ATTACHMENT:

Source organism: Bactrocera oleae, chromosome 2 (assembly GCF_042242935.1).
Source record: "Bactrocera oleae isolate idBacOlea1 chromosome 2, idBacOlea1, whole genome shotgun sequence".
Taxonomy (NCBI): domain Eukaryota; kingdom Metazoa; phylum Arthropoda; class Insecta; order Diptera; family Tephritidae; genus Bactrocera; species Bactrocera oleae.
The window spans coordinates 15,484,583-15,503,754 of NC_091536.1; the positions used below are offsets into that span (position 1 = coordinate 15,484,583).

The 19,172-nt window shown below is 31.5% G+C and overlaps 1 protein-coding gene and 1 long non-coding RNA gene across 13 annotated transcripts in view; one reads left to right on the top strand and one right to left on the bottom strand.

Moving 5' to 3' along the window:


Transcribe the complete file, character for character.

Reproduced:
Source organism: Bactrocera oleae, chromosome 2 (assembly GCF_042242935.1).
Source record: "Bactrocera oleae isolate idBacOlea1 chromosome 2, idBacOlea1, whole genome shotgun sequence".
Taxonomy (NCBI): domain Eukaryota; kingdom Metazoa; phylum Arthropoda; class Insecta; order Diptera; family Tephritidae; genus Bactrocera; species Bactrocera oleae.
The window spans coordinates 15,484,583-15,503,754 of NC_091536.1; the positions used below are offsets into that span (position 1 = coordinate 15,484,583).

The 19,172-nt window shown below is 31.5% G+C and overlaps 1 protein-coding gene and 1 long non-coding RNA gene across 13 annotated transcripts in view; one reads left to right on the top strand and one right to left on the bottom strand.

Moving 5' to 3' along the window: